Panthéon, Paris

4.5 out of 5 stars 104 Reviews

Place du Panthéon, 75005 Paris 33 1 43 54 34 51

Been here? Rate It!

hide
  • Pantheon
    Pantheon
    by mindcrime
  • Pantheon
    Pantheon
    by mindcrime
  • Panthéon, Paris
    Panthéon, Paris
    by goodfish
  • breughel's Profile Photo

    Pendule de Foucault.

    by breughel Updated Jun 29, 2013

    5 out of 5 starsHelpfulness

    Panth��on - Pendule de Foucault.

    There are many "Pendule de Foucault" around the world but this is the original* pendulum of Jean Bernard Léon Foucault as installed in 1851 in the Pantheon.
    A 28 kg sphere was attached by a 67 meter long steel wire to the dome. The 1,4 mm diameter wire is said to be a piano steel cord supplied by Pleyel!
    The deviation per hour of the plane of the pendulum was 11°. After launching the pendulum would balance during 6 hours. The period of oscillation is 16,5 seconds and the distance 6 m.

    The Foucault's pendulum was installed again in 1995 at the Pantheon and was each day demonstrating the Earth's daily rotation for the pleasure of the tourists (the oscillations were kept going by an electromagnetic device I presume).

    In April 2013 the pendulum was DISMANTLED for RESTORATION work over 3 years!

    *Actually the original pendulum used by Foucault in 1851 was kept at the Musée des Arts et Métiers of Paris where daily demonstrations were made in the choir of the former church of St Martin des Champs.
    On 6/04/2010 the cable at the museum snapped and the sphere was damaged so that presently only copies of the spheres are used for the demonstrations. The Pantheon remains nevertheless the original place of the experiment.

    Open: 10 - 18.30 h from 1/04 till 30/09; 10 - 18 h from 1/10 till 31/03.
    Closed: 1/01, 1/05 & 25/12.
    Price (2013): 7,50 €; reduced 4,50 €
    Free: less than 18 or 18 -25 from the EU.
    Photos allowed
    Toilets.

    Related to:
    • Arts and Culture
    • Historical Travel

    Was this review helpful?

  • tiabunna's Profile Photo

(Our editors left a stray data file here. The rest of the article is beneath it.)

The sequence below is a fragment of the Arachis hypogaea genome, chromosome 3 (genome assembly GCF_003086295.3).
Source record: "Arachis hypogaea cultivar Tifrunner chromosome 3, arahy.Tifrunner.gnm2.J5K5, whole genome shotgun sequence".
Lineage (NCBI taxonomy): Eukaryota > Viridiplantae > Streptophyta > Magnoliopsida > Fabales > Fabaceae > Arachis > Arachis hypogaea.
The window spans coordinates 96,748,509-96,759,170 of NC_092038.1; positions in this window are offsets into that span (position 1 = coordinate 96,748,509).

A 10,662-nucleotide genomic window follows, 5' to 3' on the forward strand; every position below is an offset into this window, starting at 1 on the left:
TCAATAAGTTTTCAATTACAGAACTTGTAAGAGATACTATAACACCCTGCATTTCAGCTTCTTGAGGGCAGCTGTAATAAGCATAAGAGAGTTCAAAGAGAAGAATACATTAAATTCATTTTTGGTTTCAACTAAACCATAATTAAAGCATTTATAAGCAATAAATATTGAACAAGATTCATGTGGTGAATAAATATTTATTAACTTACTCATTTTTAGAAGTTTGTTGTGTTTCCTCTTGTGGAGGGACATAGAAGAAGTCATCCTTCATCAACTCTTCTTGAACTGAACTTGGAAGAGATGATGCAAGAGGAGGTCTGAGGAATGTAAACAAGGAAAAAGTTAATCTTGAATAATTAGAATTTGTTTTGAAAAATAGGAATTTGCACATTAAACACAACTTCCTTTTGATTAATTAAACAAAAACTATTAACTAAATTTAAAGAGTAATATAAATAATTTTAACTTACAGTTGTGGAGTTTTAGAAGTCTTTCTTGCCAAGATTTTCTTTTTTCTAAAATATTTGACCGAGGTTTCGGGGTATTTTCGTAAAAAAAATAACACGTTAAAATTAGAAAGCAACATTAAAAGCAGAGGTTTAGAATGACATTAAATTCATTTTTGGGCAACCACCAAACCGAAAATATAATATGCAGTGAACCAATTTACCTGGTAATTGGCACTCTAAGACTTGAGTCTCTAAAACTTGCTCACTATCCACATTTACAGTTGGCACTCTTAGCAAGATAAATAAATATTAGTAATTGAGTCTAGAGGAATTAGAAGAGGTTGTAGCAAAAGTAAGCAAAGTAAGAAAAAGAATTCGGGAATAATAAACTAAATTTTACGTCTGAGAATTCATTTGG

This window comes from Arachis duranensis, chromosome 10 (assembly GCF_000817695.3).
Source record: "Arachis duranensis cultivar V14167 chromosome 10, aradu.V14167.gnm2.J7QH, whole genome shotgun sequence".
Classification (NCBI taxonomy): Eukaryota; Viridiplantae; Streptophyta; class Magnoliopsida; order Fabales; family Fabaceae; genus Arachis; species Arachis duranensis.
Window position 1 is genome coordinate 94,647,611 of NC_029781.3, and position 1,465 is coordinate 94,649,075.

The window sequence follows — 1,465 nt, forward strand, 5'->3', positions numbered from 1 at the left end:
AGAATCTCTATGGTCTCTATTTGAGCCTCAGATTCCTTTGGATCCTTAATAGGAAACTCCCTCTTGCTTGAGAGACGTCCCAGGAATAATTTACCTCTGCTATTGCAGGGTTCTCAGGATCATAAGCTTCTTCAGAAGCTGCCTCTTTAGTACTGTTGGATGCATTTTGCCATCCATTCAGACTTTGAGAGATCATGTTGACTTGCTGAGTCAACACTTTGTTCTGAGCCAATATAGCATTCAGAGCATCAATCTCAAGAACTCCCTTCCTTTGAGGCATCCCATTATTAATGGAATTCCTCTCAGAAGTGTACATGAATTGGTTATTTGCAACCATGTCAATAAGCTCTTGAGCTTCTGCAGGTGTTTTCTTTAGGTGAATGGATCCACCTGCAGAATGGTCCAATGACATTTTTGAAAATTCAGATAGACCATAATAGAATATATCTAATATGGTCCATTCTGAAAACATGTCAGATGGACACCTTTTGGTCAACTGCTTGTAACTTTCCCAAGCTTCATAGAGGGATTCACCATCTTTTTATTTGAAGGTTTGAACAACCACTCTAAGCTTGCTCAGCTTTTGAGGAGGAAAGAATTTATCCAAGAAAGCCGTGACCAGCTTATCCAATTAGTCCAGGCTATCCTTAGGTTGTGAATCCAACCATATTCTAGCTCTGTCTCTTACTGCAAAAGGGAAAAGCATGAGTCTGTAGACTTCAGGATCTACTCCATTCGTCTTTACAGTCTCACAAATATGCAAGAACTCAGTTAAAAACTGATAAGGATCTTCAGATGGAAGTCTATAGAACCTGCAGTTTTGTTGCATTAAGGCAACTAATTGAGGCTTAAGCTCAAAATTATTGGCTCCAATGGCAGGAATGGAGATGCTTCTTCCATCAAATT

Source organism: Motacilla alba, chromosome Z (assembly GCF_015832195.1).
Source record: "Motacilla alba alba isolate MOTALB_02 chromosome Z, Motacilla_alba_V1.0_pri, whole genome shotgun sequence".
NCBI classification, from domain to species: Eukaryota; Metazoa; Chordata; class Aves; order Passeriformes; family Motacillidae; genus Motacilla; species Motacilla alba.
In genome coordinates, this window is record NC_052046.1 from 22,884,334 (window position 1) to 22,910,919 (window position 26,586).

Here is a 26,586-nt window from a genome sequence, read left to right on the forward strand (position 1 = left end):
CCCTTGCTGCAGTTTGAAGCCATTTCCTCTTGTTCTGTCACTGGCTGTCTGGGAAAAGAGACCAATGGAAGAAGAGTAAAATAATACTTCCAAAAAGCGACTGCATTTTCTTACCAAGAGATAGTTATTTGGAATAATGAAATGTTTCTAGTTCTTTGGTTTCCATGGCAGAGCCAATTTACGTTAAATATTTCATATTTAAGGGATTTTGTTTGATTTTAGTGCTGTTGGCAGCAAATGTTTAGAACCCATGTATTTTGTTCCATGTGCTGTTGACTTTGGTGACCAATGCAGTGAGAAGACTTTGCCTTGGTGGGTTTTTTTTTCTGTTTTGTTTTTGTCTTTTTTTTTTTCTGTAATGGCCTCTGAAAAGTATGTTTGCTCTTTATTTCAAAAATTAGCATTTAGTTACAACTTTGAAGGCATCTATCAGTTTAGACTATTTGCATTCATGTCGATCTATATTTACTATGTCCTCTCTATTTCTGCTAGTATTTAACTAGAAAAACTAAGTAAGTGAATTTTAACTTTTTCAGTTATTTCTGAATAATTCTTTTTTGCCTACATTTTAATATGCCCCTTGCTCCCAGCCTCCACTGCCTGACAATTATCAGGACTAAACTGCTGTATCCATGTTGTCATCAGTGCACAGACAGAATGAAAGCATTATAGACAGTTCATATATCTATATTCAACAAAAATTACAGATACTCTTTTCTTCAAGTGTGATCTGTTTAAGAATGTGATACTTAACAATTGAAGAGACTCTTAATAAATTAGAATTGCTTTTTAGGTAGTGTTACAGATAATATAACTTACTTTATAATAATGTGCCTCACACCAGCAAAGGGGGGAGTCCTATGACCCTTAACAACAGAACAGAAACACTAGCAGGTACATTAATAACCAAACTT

Monumental Mausoleum

    by tiabunna Updated Nov 28, 2007

    4.5 out of 5 starsHelpfulness

    Pantheon facade
    4 more images

    To begin, a little advice to Paris visitors: try to randomise your visits so that you are not at similar places on the same day, or even consecutive days. I visited the Panthéon shortly after Notre Dame and found that I quickly had a surfeit of monumental stone buildings. So I probably didn’t appreciate this former church and keystone of French national pride as much as I should. Yes it was impressive and yes you definitely should visit, but to me it felt somewhat cold and alienating. We returned on our latest visit, but I confess to still having the same reaction!

    The Panthéon is dedicated by “A Grateful Nation” as the resting place for ‘The Great Men’ of France, ‘men’ here being in the sense of ‘people’, for among them and surely one of the greatest is Marie Curie (photo 2), who is entombed under the name Marie Curie-Sklodowska, the latter being her Polish maiden name. Along with her you will find an assortment of well-known names such as Victor Hugo, Émile Zola and Louis Braille, as well as lesser-known names outside France, such as Jean Moulin, a wartime hero of the Resistance. These notables rest in the crypt, which is reached via a staircase near the monumental (that word again) statue (photo 3) which appears to symbolise the Revolution and the Convention (the first government after the Revolution).